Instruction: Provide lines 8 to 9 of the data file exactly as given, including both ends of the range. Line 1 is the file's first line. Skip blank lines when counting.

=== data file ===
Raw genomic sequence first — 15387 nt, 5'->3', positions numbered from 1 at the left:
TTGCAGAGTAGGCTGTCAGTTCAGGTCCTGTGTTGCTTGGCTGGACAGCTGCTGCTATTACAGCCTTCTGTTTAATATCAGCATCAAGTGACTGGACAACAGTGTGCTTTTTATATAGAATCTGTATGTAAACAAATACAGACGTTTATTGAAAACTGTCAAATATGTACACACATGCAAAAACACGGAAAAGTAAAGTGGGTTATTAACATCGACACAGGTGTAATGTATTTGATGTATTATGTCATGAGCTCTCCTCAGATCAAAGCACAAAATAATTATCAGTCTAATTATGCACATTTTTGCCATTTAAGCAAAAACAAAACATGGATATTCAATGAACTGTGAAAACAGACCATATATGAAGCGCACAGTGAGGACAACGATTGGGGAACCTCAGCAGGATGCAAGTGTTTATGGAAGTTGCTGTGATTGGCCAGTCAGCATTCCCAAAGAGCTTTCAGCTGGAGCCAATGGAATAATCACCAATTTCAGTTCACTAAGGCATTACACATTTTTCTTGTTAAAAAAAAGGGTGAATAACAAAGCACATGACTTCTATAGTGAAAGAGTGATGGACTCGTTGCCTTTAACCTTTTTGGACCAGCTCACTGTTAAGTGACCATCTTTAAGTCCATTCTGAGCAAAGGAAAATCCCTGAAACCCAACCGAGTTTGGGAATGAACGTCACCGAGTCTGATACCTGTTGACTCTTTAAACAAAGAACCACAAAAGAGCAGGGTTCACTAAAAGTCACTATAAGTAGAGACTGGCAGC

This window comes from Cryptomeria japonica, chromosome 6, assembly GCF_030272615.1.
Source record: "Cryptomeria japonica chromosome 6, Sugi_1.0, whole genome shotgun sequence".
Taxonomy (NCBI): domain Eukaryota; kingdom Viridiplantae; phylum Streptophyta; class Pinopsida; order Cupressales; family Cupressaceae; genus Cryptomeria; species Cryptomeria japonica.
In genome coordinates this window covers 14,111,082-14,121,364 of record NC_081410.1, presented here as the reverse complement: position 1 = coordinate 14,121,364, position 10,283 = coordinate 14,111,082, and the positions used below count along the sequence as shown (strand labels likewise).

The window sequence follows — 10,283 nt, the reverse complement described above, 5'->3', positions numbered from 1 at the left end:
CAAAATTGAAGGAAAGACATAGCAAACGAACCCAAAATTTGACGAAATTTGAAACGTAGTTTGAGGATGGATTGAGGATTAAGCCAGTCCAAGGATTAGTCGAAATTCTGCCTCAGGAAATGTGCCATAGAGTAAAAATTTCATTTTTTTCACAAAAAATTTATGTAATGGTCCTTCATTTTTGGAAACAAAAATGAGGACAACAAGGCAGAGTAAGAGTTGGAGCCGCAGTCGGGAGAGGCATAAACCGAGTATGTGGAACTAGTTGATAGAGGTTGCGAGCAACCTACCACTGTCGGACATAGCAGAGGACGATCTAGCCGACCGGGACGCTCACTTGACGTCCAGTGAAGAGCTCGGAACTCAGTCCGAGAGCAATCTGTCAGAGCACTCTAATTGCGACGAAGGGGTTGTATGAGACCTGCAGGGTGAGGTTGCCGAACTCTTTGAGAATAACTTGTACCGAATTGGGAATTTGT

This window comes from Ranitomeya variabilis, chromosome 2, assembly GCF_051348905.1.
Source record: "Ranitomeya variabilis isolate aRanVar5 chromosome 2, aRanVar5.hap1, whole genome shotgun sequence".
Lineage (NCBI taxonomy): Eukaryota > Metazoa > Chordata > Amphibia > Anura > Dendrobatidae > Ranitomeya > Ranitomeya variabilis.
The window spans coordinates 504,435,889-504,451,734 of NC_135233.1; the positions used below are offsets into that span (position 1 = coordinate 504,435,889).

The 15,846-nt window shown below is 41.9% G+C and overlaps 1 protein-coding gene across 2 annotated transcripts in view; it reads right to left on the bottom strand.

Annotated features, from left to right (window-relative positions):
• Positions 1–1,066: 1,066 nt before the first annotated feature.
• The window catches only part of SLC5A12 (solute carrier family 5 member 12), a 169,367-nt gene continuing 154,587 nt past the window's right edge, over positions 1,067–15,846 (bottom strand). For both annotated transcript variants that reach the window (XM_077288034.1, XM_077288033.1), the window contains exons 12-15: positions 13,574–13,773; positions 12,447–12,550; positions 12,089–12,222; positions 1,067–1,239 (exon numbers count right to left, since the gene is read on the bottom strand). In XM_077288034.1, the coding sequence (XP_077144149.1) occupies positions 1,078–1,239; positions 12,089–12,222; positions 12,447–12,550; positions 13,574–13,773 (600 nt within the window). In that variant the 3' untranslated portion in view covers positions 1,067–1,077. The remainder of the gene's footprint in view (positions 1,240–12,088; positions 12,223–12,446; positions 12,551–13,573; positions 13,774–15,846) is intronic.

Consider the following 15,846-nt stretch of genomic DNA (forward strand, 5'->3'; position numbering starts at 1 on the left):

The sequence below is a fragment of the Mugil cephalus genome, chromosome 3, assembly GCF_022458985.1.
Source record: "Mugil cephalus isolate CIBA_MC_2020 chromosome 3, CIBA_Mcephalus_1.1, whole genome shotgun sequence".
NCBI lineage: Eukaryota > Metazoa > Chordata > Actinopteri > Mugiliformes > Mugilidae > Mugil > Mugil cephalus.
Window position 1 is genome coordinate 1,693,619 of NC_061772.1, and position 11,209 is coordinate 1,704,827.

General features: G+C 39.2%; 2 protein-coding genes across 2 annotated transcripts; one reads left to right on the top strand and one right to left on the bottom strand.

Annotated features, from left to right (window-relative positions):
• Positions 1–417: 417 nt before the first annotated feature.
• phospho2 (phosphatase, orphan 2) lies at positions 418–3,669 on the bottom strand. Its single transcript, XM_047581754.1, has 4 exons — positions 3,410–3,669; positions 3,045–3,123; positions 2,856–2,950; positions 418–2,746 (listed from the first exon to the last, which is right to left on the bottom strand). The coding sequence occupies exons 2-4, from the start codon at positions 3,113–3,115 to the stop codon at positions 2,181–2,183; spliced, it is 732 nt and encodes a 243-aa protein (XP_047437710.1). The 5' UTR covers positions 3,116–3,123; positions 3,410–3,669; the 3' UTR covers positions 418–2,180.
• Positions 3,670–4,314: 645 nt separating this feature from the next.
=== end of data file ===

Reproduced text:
CAAAATTGAAGGAAAGACATAGCAAACGAACCCAAAATTTGACGAAATTTGAAACGTAGTTTGAGGATGGATTGAGGATTAAGCCAGTCCAAGGATTAGTCGAAATTCTGCCTCAGGAAATGTGCCATAGAGTAAAAATTTCATTTTTTTCACAAAAAATTTATGTAATGGTCCTTCATTTTTGGAAACAAAAATGAGGACAACAAGGCAGAGTAAGAGTTGGAGCCGCAGTCGGGAGAGGCATAAACCGAGTATGTGGAACTAGTTGATAGAGGTTGCGAGCAACCTACCACTGTCGGACATAGCAGAGGACGATCTAGCCGACCGGGACGCTCACTTGACGTCCAGTGAAGAGCTCGGAACTCAGTCCGAGAGCAATCTGTCAGAGCACTCTAATTGCGACGAAGGGGTTGTATGAGACCTGCAGGGTGAGGTTGCCGAACTCTTTGAGAATAACTTGTACCGAATTGGGAATTTGT

This window comes from Ranitomeya variabilis, chromosome 2, assembly GCF_051348905.1.